In much the same way, scientists act as the tour guides of God’s creation. By helping us understand God’s handiwork, they add to the majesty and glory of creation that can leave us with a greater sense of awe about the One who created it all to begin with. Or it can even prove God’s existence. Here’s His eye as taken by the Hubble telescope. Don’t believe me? Here is his other eye! OK, OK I’ll quit joking around. But then again, maybe it really is his eye!
The other side of this story is that Christians often misinterpret or misunderstand the biblical creation stories. They read and interpret them as historical texts – science books if you will – instead of the poetry that they are. The stories were not written as lessons in biology or physics. They were written to say that behind all the magnificent beauty of creation, there is One who created. The creation stories were not meant to teach us how God created, but that God created.
Christians get it wrong when they see science as a threat to faith or when they try to make the Bible a scientific textbook. They get it right when they see science as a companion to finding knowledge and truth.
OK, let me get ready for the next one!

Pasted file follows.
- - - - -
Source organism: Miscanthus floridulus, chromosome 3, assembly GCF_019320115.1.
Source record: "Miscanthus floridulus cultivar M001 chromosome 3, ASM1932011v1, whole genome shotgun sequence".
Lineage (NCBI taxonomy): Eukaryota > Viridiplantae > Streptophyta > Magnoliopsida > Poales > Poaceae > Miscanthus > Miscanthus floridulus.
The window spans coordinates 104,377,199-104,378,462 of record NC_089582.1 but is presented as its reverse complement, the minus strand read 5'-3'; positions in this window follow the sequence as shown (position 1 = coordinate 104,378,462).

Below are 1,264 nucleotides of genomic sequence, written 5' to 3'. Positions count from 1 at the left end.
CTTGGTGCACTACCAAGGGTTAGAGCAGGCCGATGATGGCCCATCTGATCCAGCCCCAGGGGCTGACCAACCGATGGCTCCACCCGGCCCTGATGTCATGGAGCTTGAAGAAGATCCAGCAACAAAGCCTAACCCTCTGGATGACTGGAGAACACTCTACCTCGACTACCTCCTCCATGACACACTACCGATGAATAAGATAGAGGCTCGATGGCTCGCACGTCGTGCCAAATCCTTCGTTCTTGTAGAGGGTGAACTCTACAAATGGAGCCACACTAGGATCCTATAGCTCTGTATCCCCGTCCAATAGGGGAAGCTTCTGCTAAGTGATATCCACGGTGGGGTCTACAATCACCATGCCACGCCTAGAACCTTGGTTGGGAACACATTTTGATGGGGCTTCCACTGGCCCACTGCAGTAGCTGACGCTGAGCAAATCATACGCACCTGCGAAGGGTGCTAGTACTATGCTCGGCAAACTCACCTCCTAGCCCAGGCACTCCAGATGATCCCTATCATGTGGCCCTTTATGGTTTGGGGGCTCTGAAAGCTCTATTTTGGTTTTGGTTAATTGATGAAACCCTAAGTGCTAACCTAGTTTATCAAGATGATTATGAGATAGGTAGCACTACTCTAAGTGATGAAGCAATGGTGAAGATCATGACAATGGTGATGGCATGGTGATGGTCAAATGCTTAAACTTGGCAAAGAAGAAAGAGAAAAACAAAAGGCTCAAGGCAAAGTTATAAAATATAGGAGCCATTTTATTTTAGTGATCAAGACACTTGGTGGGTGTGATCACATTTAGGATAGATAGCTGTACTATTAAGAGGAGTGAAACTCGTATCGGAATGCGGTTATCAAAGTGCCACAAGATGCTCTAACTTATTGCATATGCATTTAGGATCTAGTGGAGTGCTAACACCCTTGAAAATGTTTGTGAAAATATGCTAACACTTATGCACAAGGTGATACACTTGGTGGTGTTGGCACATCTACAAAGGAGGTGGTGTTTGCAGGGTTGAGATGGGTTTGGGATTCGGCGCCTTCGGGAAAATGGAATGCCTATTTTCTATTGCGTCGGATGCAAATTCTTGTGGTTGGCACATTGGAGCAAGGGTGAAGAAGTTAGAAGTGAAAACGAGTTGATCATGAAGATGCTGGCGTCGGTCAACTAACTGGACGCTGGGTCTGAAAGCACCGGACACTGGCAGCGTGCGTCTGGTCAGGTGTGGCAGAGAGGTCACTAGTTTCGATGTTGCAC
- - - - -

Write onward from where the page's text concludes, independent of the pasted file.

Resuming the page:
Politics is a topic that I avoid. Period. You won’t hear me talk politics from the pulpit. You won’t even see it on my Facebook page. You won’t hear my sharing my political beliefs and opinions - first, because it’s just too dangerous: If I share my political theories, I have the potential of alienating perhaps as many as half of the congregation. Second, it’s not my job as a spiritual leader of a church to tell you what I think about the political climate or if I think the president’s – whoever it is at the time - latest legislation is good for our country or not. Third, the church is under pretty strict restrictions as to what we can and can’t do in the political arena and be able to keep our charitable status. When I speak as a pastor of a church – this church – I can’t run the risk or doing or saying anything that could get us in trouble. So it’s easier just to avoid it completely rather than run the risk of doing something I’ll regret later.
The unfortunate thing is that many of my fellow clergy and fellow Christians do not abide by these same rules. And the result of this has manifested itself in the following ways. We have people believing that a person cannot be a democrat and a Christian: in fact, some people even believe that a person’s political views will keep them out of heaven.
There is no doubt that when it comes to politics, some Christians say and do things in the name of God that are the antithesis of the Gospel. In fact, Adam Hamilton received a note from a parishioner that said,
“We have close friends who are passionate about their politics. They regularly profess their strong Christian commitments, but somehow have a blind spot when it comes to how they react to views and opinions of those with whom they differ. When we get close to that political arena, I have trouble sensing any Christian love or tolerance of any perspective but their own…”